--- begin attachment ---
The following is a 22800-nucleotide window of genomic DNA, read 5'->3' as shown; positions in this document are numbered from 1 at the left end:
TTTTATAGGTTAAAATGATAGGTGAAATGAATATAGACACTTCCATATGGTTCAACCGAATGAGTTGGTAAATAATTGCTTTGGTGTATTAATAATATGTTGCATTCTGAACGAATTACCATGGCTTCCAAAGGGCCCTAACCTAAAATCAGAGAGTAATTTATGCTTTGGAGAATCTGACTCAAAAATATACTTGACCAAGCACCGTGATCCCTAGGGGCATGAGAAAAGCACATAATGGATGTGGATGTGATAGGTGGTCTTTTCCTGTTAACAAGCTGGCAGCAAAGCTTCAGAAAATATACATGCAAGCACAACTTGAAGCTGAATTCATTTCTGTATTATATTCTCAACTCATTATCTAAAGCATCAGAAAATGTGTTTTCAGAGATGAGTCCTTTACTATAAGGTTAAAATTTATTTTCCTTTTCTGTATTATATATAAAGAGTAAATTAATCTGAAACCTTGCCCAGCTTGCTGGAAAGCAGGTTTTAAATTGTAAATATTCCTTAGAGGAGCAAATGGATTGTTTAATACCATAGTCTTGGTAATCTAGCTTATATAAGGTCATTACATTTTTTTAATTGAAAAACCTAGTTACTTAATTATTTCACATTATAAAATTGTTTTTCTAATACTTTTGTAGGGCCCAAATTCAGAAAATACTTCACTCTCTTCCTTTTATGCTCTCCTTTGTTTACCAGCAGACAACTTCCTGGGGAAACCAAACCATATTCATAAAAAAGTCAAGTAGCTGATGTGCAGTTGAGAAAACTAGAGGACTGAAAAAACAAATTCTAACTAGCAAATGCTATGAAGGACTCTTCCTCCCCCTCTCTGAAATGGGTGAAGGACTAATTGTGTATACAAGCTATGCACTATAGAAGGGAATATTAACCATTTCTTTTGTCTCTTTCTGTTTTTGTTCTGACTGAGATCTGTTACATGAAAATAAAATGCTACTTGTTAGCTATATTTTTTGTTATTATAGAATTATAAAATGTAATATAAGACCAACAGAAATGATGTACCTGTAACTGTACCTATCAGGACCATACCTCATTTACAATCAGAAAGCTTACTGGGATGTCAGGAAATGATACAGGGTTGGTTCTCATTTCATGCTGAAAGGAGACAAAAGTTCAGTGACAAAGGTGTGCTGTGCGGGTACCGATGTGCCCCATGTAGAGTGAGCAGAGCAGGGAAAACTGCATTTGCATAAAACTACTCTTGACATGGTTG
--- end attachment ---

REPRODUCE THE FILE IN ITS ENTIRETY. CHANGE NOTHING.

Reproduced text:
The following is a 22800-nucleotide window of genomic DNA, read 5'->3' as shown; positions in this document are numbered from 1 at the left end:
TTTTATAGGTTAAAATGATAGGTGAAATGAATATAGACACTTCCATATGGTTCAACCGAATGAGTTGGTAAATAATTGCTTTGGTGTATTAATAATATGTTGCATTCTGAACGAATTACCATGGCTTCCAAAGGGCCCTAACCTAAAATCAGAGAGTAATTTATGCTTTGGAGAATCTGACTCAAAAATATACTTGACCAAGCACCGTGATCCCTAGGGGCATGAGAAAAGCACATAATGGATGTGGATGTGATAGGTGGTCTTTTCCTGTTAACAAGCTGGCAGCAAAGCTTCAGAAAATATACATGCAAGCACAACTTGAAGCTGAATTCATTTCTGTATTATATTCTCAACTCATTATCTAAAGCATCAGAAAATGTGTTTTCAGAGATGAGTCCTTTACTATAAGGTTAAAATTTATTTTCCTTTTCTGTATTATATATAAAGAGTAAATTAATCTGAAACCTTGCCCAGCTTGCTGGAAAGCAGGTTTTAAATTGTAAATATTCCTTAGAGGAGCAAATGGATTGTTTAATACCATAGTCTTGGTAATCTAGCTTATATAAGGTCATTACATTTTTTTAATTGAAAAACCTAGTTACTTAATTATTTCACATTATAAAATTGTTTTTCTAATACTTTTGTAGGGCCCAAATTCAGAAAATACTTCACTCTCTTCCTTTTATGCTCTCCTTTGTTTACCAGCAGACAACTTCCTGGGGAAACCAAACCATATTCATAAAAAAGTCAAGTAGCTGATGTGCAGTTGAGAAAACTAGAGGACTGAAAAAACAAATTCTAACTAGCAAATGCTATGAAGGACTCTTCCTCCCCCTCTCTGAAATGGGTGAAGGACTAATTGTGTATACAAGCTATGCACTATAGAAGGGAATATTAACCATTTCTTTTGTCTCTTTCTGTTTTTGTTCTGACTGAGATCTGTTACATGAAAATAAAATGCTACTTGTTAGCTATATTTTTTGTTATTATAGAATTATAAAATGTAATATAAGACCAACAGAAATGATGTACCTGTAACTGTACCTATCAGGACCATACCTCATTTACAATCAGAAAGCTTACTGGGATGTCAGGAAATGATACAGGGTTGGTTCTCATTTCATGCTGAAAGGAGACAAAAGTTCAGTGACAAAGGTGTGCTGTGCGGGTACCGATGTGCCCCATGTAGAGTGAGCAGAGCAGGGAAAACTGCATTTGCATAAAACTACTCTTGACATGGTTG